At the next hearing, the court granted defendant's request to represent himself. Defendant told the court he was not ready to proceed with a preliminary hearing on September 21, and he waived time under section 859b.*fn5 At the next court date, defendant appeared in propria persona and agreed to a preliminary hearing date of September 28, 1994, but he observed, "it's going to take me a while to prepare." On September 28, defendant told the court he needed a continuance to gather more information. The court appointed a defense investigator, and defendant agreed to a preliminary hearing date of October 26, 1994.
Defendant filed a discovery motion seeking names, addresses and telephone numbers of all witnesses. Although he had the relevant police reports, this information had been "blacked out." The prosecutor was willing to give unredacted copies of the reports to defendant's investigator, but he explained that the witness-identifying information could not be shared directly with defendant. The prosecutor also told defendant his investigator could obtain physical evidence, tape recordings and photographs from the police department. The court found that the district attorney's office was in substantial compliance with its discovery obligations.
On October 26, 1994, the prosecutor and defendant were ready to proceed with the preliminary hearing, but Toler's counsel requested a continuance. Finding good cause, the court continued the matter over defendant's objection. (See § 1050.1.) At a preliminary hearing held on November 18, 1994, defendant was held to answer. Toler testified against defendant at the hearing, identifying him as the shooter. On December 2, 1994, defendant asked the court to appoint "co-counsel." When the request was denied, defendant invoked his right to counsel. He asked the court not to reappoint Deputy Public Defender Isaacson because they did not "see eye to eye." Defendant said he wanted to represent himself "until something else [came] along." The court denied this request and appointed the public defender's office.
Once reappointed, Isaacson filed motions for a lineup and discovery. The prosecutor agreed to the lineup request and advised the court that "Mr. Isaacson is going to be sitting down with detectives and essentially getting everything [he's] asking for." The district attorney's office would also arrange for counsel to meet with one witness who did not want his address disclosed. However, the prosecutor had recently learned that "one of the witnesses may have returned to Cambodia."
On December 20, 1994, defendant moved to dismiss on the ground that he was denied a speedy preliminary hearing when the case was continued at Toler's request but over his objection. (§§ 859b, 995.) The motion was denied, and defendant sought writ review. The Court of Appeal issued an alternative writ of mandate, and the case was dismissed on March 13, 1995. A new complaint was filed the same day. After a second preliminary hearing, defendant was again held to answer.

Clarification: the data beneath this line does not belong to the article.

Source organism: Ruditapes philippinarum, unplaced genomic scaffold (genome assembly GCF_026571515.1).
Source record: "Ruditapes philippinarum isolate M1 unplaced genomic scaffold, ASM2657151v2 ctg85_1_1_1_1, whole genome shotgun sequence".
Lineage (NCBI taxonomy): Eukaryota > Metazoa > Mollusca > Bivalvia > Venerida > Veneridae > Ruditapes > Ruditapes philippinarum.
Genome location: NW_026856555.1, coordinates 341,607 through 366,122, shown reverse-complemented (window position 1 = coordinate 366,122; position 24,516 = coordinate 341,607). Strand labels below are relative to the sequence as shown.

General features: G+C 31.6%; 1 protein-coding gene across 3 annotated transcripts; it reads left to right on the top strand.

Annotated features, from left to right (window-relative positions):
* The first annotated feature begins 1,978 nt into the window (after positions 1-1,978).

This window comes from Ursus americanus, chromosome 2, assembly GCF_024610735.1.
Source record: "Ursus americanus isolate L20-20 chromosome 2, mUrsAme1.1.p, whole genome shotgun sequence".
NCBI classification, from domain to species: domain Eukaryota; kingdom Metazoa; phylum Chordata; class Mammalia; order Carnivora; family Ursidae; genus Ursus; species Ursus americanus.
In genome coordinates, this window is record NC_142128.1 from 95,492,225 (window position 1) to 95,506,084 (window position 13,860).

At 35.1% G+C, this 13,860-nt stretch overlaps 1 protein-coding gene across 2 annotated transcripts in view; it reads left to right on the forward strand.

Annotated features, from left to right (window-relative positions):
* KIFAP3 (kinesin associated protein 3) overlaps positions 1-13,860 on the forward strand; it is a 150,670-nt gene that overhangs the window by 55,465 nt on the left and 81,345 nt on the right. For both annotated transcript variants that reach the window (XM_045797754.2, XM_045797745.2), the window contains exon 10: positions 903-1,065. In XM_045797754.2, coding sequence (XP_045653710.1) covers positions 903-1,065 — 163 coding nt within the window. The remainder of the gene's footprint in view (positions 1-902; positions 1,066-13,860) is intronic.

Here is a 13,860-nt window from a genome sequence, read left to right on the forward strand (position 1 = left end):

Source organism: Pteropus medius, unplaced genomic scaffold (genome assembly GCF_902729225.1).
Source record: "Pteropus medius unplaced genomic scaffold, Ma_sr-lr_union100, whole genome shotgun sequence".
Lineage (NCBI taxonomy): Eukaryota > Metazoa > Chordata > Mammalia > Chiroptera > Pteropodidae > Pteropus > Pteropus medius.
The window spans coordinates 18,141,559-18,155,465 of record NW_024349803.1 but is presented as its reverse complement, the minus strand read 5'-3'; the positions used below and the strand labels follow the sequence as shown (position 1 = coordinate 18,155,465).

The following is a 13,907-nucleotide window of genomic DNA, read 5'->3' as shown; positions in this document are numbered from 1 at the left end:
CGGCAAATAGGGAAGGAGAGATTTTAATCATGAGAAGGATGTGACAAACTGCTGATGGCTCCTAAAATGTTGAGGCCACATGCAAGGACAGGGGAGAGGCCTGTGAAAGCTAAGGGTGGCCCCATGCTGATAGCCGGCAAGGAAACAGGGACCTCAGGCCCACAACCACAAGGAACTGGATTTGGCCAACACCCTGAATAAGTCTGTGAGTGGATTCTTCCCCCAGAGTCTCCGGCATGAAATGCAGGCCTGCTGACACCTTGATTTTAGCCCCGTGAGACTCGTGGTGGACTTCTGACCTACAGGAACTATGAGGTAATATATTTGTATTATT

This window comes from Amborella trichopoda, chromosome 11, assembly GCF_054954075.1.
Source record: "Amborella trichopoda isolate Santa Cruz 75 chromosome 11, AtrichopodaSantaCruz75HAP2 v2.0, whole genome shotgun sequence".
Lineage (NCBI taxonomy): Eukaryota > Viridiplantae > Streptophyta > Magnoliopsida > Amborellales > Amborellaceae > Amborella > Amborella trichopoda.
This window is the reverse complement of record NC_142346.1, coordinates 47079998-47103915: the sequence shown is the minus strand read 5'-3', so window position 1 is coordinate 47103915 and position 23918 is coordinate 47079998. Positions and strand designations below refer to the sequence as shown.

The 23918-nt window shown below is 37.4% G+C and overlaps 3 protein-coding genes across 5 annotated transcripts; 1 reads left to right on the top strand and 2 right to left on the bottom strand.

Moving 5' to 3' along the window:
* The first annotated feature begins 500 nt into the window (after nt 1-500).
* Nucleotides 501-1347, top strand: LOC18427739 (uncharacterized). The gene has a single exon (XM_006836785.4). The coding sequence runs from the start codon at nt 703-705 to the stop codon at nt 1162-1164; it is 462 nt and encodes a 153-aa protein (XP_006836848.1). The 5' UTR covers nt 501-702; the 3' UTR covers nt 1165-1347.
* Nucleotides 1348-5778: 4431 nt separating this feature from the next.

At his arraignment on May 30, 1995, defendant successfully moved to represent himself. However, when the parties returned to court on June 5, 1995, defendant again requested counsel, and the court reappointed the public defender. At a trial-setting conference on June 21, 1995, Deputy Public Defender Isaacson told the court he was "obviously" not ready for trial. The defense had encountered problems in locating guilt phase witnesses and in investigating the penalty phase. The district attorney's office had not yet decided whether to seek the death penalty. The parties agreed to continue the matter to July 14, 1995, although defense counsel told the court he would not be ready to proceed on that date.
At the next hearing, defendant personally waived his speedy trial rights, and the parties agreed to continue the case until August 10, 1995. When the court expressed dismay that the case was not ready for trial, defense counsel said he had not been able to obtain addresses for some witnesses. The police refused to disclose the information to him without a court order. Counsel also reported that it was difficult to confer with his client, who was on high-security status at the jail. Defendant had "a lot of animosity" toward the public defender's office because of his security status, and defendant was "very reluctant to discuss his case." At the August 10 hearing, defendant again waived time and agreed to continue the case until August 28, 1995. Defense counsel noted that the prosecution still had not determined whether to seek the death penalty. He predicted the defense would not be ready for trial until "several months" after this decision was made.